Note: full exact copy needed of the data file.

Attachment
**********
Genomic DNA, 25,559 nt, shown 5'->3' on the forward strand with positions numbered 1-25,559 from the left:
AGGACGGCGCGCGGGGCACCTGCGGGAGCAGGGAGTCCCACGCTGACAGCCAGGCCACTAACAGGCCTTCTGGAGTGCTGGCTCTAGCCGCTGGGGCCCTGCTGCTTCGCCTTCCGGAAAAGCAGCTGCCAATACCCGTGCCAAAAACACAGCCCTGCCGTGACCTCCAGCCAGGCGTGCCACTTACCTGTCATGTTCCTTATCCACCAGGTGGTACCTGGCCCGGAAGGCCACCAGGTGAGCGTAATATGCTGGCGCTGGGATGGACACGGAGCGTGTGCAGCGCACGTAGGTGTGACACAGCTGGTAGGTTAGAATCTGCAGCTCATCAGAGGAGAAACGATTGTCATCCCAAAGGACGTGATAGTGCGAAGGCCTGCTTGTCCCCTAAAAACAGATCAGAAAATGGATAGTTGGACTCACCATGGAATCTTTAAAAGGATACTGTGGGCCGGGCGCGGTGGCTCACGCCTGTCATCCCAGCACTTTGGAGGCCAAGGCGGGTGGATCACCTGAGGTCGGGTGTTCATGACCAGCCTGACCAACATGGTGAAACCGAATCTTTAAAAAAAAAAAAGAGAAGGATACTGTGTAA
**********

Genomic DNA, 25,559 nt, shown 5'->3' on the forward strand with positions numbered 1-25,559 from the left:
AGGACGGCGCGCGGGGCACCTGCGGGAGCAGGGAGTCCCACGCTGACAGCCAGGCCACTAACAGGCCTTCTGGAGTGCTGGCTCTAGCCGCTGGGGCCCTGCTGCTTCGCCTTCCGGAAAAGCAGCTGCCAATACCCGTGCCAAAAACACAGCCCTGCCGTGACCTCCAGCCAGGCGTGCCACTTACCTGTCATGTTCCTTATCCACCAGGTGGTACCTGGCCCGGAAGGCCACCAGGTGAGCGTAATATGCTGGCGCTGGGATGGACACGGAGCGTGTGCAGCGCACGTAGGTGTGACACAGCTGGTAGGTTAGAATCTGCAGCTCATCAGAGGAGAAACGATTGTCATCCCAAAGGACGTGATAGTGCGAAGGCCTGCTTGTCCCCTAAAAACAGATCAGAAAATGGATAGTTGGACTCACCATGGAATCTTTAAAAGGATACTGTGGGCCGGGCGCGGTGGCTCACGCCTGTCATCCCAGCACTTTGGAGGCCAAGGCGGGTGGATCACCTGAGGTCGGGTGTTCATGACCAGCCTGACCAACATGGTGAAACCGAATCTTTAAAAAAAAAAAAGAGAAGGATACTGTGTAA